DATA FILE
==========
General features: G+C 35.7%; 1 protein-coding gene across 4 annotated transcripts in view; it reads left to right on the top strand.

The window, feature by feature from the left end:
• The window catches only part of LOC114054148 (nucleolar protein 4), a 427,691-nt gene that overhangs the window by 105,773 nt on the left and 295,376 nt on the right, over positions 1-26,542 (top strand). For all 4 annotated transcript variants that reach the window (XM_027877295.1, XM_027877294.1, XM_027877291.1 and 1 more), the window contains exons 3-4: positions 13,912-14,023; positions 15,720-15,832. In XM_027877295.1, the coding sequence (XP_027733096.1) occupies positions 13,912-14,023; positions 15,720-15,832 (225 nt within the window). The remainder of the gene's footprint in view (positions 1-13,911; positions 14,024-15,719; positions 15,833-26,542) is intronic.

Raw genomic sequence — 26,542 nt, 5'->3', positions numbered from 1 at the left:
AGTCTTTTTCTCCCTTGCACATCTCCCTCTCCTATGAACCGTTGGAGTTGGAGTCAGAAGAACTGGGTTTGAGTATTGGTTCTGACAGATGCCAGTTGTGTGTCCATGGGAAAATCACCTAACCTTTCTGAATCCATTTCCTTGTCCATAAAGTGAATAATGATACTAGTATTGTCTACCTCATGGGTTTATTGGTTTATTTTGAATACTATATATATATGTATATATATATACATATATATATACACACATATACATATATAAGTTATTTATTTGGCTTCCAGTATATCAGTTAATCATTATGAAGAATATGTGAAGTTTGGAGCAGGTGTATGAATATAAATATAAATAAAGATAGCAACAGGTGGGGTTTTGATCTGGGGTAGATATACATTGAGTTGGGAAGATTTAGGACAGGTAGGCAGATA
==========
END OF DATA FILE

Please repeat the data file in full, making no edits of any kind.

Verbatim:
General features: G+C 35.7%; 1 protein-coding gene across 4 annotated transcripts in view; it reads left to right on the top strand.

The window, feature by feature from the left end:
• The window catches only part of LOC114054148 (nucleolar protein 4), a 427,691-nt gene that overhangs the window by 105,773 nt on the left and 295,376 nt on the right, over positions 1-26,542 (top strand). For all 4 annotated transcript variants that reach the window (XM_027877295.1, XM_027877294.1, XM_027877291.1 and 1 more), the window contains exons 3-4: positions 13,912-14,023; positions 15,720-15,832. In XM_027877295.1, the coding sequence (XP_027733096.1) occupies positions 13,912-14,023; positions 15,720-15,832 (225 nt within the window). The remainder of the gene's footprint in view (positions 1-13,911; positions 14,024-15,719; positions 15,833-26,542) is intronic.

Raw genomic sequence — 26,542 nt, 5'->3', positions numbered from 1 at the left:
AGTCTTTTTCTCCCTTGCACATCTCCCTCTCCTATGAACCGTTGGAGTTGGAGTCAGAAGAACTGGGTTTGAGTATTGGTTCTGACAGATGCCAGTTGTGTGTCCATGGGAAAATCACCTAACCTTTCTGAATCCATTTCCTTGTCCATAAAGTGAATAATGATACTAGTATTGTCTACCTCATGGGTTTATTGGTTTATTTTGAATACTATATATATATGTATATATATATACATATATATATACACACATATACATATATAAGTTATTTATTTGGCTTCCAGTATATCAGTTAATCATTATGAAGAATATGTGAAGTTTGGAGCAGGTGTATGAATATAAATATAAATAAAGATAGCAACAGGTGGGGTTTTGATCTGGGGTAGATATACATTGAGTTGGGAAGATTTAGGACAGGTAGGCAGATA